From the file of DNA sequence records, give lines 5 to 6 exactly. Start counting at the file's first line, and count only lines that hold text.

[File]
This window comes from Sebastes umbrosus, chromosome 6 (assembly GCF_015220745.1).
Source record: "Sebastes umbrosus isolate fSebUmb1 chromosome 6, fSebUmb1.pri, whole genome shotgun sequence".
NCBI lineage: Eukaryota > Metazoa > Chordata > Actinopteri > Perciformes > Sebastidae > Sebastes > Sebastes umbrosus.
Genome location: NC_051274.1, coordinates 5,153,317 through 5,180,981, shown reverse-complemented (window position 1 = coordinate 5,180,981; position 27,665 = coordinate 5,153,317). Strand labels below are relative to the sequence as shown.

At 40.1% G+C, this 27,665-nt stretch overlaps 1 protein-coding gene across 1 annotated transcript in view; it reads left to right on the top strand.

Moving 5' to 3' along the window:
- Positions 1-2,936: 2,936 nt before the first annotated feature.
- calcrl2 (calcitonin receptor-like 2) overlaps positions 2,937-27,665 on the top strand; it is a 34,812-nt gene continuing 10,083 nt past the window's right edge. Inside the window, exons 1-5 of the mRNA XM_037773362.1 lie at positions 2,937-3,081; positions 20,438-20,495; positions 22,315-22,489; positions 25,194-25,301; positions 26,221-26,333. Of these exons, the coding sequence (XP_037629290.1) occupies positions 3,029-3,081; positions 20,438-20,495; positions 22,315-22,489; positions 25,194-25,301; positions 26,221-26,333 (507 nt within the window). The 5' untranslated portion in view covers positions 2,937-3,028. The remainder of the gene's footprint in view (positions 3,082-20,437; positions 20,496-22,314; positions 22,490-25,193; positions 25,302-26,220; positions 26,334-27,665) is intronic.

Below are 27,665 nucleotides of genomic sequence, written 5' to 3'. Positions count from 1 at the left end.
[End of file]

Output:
At 40.1% G+C, this 27,665-nt stretch overlaps 1 protein-coding gene across 1 annotated transcript in view; it reads left to right on the top strand.

Moving 5' to 3' along the window: